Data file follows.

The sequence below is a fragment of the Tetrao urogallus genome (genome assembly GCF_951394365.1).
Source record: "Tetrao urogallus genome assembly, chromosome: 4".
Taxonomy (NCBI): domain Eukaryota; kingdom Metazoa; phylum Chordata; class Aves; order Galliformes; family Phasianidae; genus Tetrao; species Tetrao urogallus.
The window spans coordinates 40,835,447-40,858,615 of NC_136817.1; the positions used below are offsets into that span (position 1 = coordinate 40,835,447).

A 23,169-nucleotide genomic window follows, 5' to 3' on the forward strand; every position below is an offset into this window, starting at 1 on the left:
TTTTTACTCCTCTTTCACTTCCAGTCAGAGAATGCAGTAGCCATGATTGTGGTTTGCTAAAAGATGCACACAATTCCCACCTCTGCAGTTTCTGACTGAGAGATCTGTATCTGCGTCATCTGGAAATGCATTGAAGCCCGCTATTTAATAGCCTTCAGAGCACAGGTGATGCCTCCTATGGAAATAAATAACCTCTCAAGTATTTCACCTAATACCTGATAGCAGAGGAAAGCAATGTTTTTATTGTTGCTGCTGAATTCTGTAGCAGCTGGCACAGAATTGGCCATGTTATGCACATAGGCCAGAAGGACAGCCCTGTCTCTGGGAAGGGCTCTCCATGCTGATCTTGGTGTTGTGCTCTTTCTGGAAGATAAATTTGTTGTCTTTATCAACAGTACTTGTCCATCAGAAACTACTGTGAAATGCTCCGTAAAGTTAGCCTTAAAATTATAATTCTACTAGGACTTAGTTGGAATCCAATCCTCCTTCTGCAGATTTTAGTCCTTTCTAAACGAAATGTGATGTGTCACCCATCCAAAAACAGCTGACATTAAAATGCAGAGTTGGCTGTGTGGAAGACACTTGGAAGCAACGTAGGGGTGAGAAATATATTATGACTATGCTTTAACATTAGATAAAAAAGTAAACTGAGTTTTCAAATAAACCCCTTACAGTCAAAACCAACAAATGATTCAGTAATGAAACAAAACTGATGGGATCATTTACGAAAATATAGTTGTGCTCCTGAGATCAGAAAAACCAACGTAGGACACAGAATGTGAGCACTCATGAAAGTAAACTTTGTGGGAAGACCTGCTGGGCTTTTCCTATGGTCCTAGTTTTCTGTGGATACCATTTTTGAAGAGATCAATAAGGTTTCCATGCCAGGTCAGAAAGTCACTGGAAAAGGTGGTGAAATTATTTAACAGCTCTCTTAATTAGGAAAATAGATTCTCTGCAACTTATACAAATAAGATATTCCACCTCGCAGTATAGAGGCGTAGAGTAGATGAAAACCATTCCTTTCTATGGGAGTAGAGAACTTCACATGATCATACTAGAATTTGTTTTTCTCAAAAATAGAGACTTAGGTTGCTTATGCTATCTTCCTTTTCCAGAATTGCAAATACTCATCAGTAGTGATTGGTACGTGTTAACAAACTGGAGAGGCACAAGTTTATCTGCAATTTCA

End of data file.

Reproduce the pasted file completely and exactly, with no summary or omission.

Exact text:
The sequence below is a fragment of the Tetrao urogallus genome (genome assembly GCF_951394365.1).
Source record: "Tetrao urogallus genome assembly, chromosome: 4".
Taxonomy (NCBI): domain Eukaryota; kingdom Metazoa; phylum Chordata; class Aves; order Galliformes; family Phasianidae; genus Tetrao; species Tetrao urogallus.
The window spans coordinates 40,835,447-40,858,615 of NC_136817.1; the positions used below are offsets into that span (position 1 = coordinate 40,835,447).

A 23,169-nucleotide genomic window follows, 5' to 3' on the forward strand; every position below is an offset into this window, starting at 1 on the left:
TTTTTACTCCTCTTTCACTTCCAGTCAGAGAATGCAGTAGCCATGATTGTGGTTTGCTAAAAGATGCACACAATTCCCACCTCTGCAGTTTCTGACTGAGAGATCTGTATCTGCGTCATCTGGAAATGCATTGAAGCCCGCTATTTAATAGCCTTCAGAGCACAGGTGATGCCTCCTATGGAAATAAATAACCTCTCAAGTATTTCACCTAATACCTGATAGCAGAGGAAAGCAATGTTTTTATTGTTGCTGCTGAATTCTGTAGCAGCTGGCACAGAATTGGCCATGTTATGCACATAGGCCAGAAGGACAGCCCTGTCTCTGGGAAGGGCTCTCCATGCTGATCTTGGTGTTGTGCTCTTTCTGGAAGATAAATTTGTTGTCTTTATCAACAGTACTTGTCCATCAGAAACTACTGTGAAATGCTCCGTAAAGTTAGCCTTAAAATTATAATTCTACTAGGACTTAGTTGGAATCCAATCCTCCTTCTGCAGATTTTAGTCCTTTCTAAACGAAATGTGATGTGTCACCCATCCAAAAACAGCTGACATTAAAATGCAGAGTTGGCTGTGTGGAAGACACTTGGAAGCAACGTAGGGGTGAGAAATATATTATGACTATGCTTTAACATTAGATAAAAAAGTAAACTGAGTTTTCAAATAAACCCCTTACAGTCAAAACCAACAAATGATTCAGTAATGAAACAAAACTGATGGGATCATTTACGAAAATATAGTTGTGCTCCTGAGATCAGAAAAACCAACGTAGGACACAGAATGTGAGCACTCATGAAAGTAAACTTTGTGGGAAGACCTGCTGGGCTTTTCCTATGGTCCTAGTTTTCTGTGGATACCATTTTTGAAGAGATCAATAAGGTTTCCATGCCAGGTCAGAAAGTCACTGGAAAAGGTGGTGAAATTATTTAACAGCTCTCTTAATTAGGAAAATAGATTCTCTGCAACTTATACAAATAAGATATTCCACCTCGCAGTATAGAGGCGTAGAGTAGATGAAAACCATTCCTTTCTATGGGAGTAGAGAACTTCACATGATCATACTAGAATTTGTTTTTCTCAAAAATAGAGACTTAGGTTGCTTATGCTATCTTCCTTTTCCAGAATTGCAAATACTCATCAGTAGTGATTGGTACGTGTTAACAAACTGGAGAGGCACAAGTTTATCTGCAATTTCA